Hippie Haven

Holbox is another story – one that, fortunately, has gone largely untold. This isn’t any ordinary island. It exists thanks to the local mangrove swamps that hold the sand together. In fact, this little piece of land technically isn’t land at all. It’s a sand bank where the only things that grow are coconut trees and happy people. It sounds a bit utopian and corny, I know, but it really is like that. The hotels don’t have doors, people walk around barefoot, the main activity is still fishing, and you can spot local wildlife without having to sneak up on it.

Getting to Holbox presents its own set of challenges. First, you have to take a shuttle or taxi two hours to the port of Chiquilá (about 90 miles from the Cancún airport). You can also go by bus, but it will take a little more than three hours. To visit Holbox, you have to be willing to travel from three to four hours, but it’s absolutely worth it.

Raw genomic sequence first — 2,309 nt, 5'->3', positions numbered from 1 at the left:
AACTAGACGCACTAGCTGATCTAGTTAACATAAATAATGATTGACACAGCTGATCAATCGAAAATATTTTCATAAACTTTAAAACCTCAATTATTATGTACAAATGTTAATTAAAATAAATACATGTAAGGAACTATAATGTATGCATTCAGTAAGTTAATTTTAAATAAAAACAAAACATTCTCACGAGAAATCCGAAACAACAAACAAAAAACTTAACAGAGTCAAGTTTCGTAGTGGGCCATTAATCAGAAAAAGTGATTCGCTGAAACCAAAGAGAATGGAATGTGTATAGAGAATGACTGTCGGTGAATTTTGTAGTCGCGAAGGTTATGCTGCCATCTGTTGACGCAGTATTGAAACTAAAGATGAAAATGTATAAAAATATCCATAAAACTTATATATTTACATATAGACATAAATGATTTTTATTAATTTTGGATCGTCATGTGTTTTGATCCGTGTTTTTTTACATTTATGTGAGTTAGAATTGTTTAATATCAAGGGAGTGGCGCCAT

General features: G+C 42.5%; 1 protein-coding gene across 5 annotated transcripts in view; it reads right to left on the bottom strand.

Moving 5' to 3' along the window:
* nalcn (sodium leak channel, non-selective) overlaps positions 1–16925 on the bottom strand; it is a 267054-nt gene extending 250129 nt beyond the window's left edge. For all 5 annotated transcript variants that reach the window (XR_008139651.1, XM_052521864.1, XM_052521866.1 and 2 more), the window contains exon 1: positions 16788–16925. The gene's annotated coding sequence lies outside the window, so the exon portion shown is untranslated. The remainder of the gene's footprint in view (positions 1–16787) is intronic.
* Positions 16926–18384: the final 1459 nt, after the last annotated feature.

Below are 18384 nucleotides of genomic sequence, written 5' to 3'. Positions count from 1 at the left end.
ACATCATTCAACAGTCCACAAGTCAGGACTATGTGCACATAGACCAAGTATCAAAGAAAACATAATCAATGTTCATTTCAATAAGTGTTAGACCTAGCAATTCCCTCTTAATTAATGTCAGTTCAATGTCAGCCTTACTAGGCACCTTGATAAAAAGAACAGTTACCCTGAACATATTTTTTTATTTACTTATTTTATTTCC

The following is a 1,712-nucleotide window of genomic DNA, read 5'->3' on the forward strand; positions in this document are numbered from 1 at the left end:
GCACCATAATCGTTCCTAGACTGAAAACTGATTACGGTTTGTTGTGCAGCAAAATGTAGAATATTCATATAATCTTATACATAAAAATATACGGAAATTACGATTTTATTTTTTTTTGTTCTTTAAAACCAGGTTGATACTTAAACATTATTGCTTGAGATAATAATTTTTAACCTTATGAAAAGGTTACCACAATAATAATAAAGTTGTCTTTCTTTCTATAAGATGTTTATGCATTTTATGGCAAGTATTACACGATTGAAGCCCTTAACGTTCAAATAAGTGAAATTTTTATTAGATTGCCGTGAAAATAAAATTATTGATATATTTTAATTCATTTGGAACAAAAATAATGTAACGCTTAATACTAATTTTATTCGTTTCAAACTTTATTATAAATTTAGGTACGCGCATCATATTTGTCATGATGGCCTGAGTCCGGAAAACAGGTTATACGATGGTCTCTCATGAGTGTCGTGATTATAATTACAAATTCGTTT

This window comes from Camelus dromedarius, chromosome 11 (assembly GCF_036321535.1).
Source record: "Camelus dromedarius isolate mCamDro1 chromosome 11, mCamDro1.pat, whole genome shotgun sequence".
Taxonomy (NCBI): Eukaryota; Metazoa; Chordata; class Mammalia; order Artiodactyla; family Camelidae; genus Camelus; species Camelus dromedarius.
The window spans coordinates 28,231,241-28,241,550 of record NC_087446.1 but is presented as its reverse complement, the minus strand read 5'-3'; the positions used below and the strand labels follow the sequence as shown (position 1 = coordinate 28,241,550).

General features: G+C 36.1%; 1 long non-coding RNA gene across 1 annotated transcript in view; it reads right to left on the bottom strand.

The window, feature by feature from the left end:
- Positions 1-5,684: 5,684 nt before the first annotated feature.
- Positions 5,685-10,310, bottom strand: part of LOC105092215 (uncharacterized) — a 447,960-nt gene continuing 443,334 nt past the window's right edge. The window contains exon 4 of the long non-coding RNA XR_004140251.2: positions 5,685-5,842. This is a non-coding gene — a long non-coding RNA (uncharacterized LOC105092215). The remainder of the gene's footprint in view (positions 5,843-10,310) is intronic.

There are nearly 25 miles of quiet
beaches around the island of Holbox.




The streets aren’t paved. People get around on bike or on foot on the white-sand “streets,” and when they’re in a hurry, they take a golf-cart taxi. There are 25 miles of coastline, but most of the residents live near “downtown,” which also has a few restaurants, cafés and little unmarked shops that sell only the basics. Here, the logic of a community-based economy prevails, people know each other by name, and everyone walks around smiling and relaxed.

By day, you can trek from one extreme of the island to the other. Both ends feature the prettiest beaches, and along the way, you’ll spot herons, raccoons, cormorants, pelicans and – every once in a while – crocodiles. Depending on the season, you can get tours from Holbox to see whale sharks, explore the islands and kayak through the mangrove swamps.